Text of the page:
Controlled release for local delivery of drugs: barriers and models

J Control Release. 2014 Sep 28;190:664-73. doi: 10.1016/j.jconrel.2014.04.048. Epub 2014 May 4.


Controlled release systems are an effective means for local drug delivery. In local drug delivery, the major goal is to supply therapeutic levels of a drug agent at a physical site in the body for a prolonged period. A second goal is to reduce systemic toxicities, by avoiding the delivery of agents to non-target tissues remote from the site. Understanding the dynamics of drug transport in the vicinity of a local drug delivery device is helpful in achieving both of these goals. Here, we provide an overview of controlled release systems for local delivery and we review mathematical models of drug transport in tissue, which describe the local penetration of drugs into tissue and illustrate the factors - such as diffusion, convection, and elimination - that control drug dispersion and its ultimate fate. This review highlights the important role of controlled release science in development of reliable methods for local delivery, as well as the barriers to accomplishing effective delivery in the brain, blood vessels, mucosal epithelia, and the skin.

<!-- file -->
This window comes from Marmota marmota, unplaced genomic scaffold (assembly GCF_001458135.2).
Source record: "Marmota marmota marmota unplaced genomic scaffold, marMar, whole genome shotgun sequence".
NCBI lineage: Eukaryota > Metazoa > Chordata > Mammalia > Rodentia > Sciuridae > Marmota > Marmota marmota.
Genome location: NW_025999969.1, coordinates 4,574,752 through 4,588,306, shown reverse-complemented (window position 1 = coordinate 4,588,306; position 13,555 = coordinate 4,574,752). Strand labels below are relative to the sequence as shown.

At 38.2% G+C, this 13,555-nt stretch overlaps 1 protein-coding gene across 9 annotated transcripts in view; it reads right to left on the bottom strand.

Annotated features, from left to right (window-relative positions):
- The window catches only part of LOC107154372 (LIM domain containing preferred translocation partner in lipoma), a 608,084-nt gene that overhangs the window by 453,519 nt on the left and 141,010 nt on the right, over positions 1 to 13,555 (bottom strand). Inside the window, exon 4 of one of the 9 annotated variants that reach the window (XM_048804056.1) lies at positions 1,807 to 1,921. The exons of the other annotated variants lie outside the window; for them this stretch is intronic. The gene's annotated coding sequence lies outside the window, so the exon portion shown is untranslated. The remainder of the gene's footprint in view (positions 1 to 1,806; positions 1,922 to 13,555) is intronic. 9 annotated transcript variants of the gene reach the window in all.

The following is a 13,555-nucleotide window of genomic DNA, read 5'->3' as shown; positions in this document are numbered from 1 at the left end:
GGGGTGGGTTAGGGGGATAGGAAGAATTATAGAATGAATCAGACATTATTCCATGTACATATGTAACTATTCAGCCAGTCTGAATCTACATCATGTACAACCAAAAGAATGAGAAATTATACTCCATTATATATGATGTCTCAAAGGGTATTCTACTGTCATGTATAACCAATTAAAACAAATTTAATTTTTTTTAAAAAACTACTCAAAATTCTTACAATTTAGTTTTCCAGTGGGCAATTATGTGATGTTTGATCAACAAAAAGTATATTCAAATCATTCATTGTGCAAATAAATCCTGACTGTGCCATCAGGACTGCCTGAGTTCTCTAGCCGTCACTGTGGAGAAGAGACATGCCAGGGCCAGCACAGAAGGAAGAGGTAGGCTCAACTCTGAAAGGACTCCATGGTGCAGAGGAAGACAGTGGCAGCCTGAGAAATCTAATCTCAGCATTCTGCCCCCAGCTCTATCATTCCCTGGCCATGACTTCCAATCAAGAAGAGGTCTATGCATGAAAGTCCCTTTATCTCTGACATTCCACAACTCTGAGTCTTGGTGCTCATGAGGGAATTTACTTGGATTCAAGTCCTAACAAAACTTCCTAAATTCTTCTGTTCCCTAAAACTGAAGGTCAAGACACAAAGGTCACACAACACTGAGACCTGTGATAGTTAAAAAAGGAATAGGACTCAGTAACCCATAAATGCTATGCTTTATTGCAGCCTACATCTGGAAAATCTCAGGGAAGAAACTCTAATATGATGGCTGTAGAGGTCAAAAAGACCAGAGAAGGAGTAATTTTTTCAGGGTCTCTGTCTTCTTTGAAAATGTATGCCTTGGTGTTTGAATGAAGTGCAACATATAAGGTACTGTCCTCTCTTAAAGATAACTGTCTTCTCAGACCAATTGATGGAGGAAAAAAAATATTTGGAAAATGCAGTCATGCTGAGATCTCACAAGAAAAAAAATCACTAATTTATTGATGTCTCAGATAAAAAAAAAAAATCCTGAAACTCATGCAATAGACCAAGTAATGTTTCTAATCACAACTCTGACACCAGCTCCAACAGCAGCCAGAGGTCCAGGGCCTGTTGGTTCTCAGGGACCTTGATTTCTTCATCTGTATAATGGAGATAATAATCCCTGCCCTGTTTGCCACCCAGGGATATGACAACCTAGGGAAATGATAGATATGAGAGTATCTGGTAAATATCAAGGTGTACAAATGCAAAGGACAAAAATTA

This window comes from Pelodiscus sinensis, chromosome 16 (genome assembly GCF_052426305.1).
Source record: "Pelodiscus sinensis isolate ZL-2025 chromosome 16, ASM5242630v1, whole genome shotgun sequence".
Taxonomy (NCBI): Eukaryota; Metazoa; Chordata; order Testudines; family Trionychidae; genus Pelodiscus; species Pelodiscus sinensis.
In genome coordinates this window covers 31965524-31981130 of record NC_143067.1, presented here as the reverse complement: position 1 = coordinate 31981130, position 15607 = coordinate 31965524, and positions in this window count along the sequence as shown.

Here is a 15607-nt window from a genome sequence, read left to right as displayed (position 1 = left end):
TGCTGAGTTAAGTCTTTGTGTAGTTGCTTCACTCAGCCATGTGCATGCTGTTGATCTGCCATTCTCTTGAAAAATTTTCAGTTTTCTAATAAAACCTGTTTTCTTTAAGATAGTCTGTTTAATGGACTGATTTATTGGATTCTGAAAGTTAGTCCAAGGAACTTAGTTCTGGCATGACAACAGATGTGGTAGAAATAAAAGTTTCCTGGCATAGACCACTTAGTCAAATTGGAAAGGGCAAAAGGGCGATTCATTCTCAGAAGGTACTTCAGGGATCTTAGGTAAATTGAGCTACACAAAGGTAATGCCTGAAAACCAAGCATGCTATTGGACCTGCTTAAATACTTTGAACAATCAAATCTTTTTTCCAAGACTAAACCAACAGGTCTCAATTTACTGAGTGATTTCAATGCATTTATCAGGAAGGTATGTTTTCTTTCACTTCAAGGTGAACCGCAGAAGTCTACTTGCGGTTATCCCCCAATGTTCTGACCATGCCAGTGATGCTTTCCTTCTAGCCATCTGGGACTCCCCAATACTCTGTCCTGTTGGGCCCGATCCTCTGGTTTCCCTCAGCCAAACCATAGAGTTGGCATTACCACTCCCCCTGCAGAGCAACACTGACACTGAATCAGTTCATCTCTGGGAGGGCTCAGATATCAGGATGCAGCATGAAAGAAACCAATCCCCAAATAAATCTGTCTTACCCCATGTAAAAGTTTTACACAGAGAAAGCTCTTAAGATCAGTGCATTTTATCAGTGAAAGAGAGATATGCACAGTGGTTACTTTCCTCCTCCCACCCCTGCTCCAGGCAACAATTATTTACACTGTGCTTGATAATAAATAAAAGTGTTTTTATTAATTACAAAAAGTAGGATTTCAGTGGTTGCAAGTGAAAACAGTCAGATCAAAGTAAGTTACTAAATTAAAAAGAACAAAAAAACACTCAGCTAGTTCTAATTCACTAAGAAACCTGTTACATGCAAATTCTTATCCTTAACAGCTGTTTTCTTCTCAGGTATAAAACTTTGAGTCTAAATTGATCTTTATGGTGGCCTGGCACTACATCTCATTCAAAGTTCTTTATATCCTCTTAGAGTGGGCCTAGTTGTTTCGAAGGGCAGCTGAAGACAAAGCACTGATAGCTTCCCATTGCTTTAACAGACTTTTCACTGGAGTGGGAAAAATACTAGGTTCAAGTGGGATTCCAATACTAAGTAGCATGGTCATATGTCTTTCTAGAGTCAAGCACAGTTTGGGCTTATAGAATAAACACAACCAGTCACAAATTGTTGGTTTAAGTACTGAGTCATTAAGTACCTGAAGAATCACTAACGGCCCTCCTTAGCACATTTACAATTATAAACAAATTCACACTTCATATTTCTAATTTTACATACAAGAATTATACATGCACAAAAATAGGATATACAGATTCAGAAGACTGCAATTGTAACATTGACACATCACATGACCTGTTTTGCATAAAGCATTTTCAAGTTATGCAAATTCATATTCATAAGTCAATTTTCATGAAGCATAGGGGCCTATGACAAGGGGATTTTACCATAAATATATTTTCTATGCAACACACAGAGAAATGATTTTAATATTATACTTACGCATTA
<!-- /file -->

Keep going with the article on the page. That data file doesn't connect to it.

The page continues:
Keywords: Controlled release; Local delivery; Pharmacokinetics; Polymer systems; Wound healing.

Publication types

  • Research Support, N.I.H., Extramural
  • Review

MeSH terms

  • Brain / metabolism
  • Delayed-Action Preparations / pharmacokinetics*
  • Drug Delivery Systems*
  • Humans
  • Models, Biological*
  • Models, Chemical
  • Skin Absorption


  • Delayed-Action Preparations